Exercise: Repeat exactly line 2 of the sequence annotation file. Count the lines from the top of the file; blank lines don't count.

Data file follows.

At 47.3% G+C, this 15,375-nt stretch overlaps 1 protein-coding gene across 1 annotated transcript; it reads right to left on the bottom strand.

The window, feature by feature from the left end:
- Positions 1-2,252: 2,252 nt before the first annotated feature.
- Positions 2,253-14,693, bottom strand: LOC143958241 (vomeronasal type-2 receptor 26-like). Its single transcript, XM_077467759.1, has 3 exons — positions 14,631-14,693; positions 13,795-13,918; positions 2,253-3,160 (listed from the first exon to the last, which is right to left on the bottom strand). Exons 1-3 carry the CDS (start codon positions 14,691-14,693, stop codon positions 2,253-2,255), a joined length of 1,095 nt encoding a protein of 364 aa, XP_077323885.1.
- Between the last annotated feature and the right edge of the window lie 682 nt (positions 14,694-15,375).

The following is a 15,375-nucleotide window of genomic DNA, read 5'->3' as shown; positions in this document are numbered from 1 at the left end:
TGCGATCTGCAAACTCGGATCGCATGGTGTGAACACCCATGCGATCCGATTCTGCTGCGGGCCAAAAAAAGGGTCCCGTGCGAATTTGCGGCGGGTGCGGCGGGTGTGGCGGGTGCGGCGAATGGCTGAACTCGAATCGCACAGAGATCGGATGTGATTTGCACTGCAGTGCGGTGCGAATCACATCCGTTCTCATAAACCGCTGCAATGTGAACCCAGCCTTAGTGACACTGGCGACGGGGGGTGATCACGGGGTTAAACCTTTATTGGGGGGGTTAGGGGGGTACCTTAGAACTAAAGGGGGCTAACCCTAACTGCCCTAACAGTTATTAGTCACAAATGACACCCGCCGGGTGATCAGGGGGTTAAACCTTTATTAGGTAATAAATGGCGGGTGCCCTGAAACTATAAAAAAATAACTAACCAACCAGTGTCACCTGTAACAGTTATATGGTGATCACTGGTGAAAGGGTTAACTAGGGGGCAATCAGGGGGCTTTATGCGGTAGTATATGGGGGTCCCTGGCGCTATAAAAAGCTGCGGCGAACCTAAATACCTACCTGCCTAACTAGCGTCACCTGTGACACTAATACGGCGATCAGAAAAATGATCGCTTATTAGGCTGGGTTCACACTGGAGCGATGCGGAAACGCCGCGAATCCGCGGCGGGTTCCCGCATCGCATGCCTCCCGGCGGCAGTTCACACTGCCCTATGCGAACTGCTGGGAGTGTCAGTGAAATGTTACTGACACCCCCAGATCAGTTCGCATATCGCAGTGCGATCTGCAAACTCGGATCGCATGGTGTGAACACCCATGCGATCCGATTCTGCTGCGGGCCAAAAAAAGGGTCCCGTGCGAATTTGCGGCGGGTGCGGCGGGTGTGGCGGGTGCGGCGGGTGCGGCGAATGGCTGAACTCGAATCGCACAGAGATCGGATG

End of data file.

The window, feature by feature from the left end: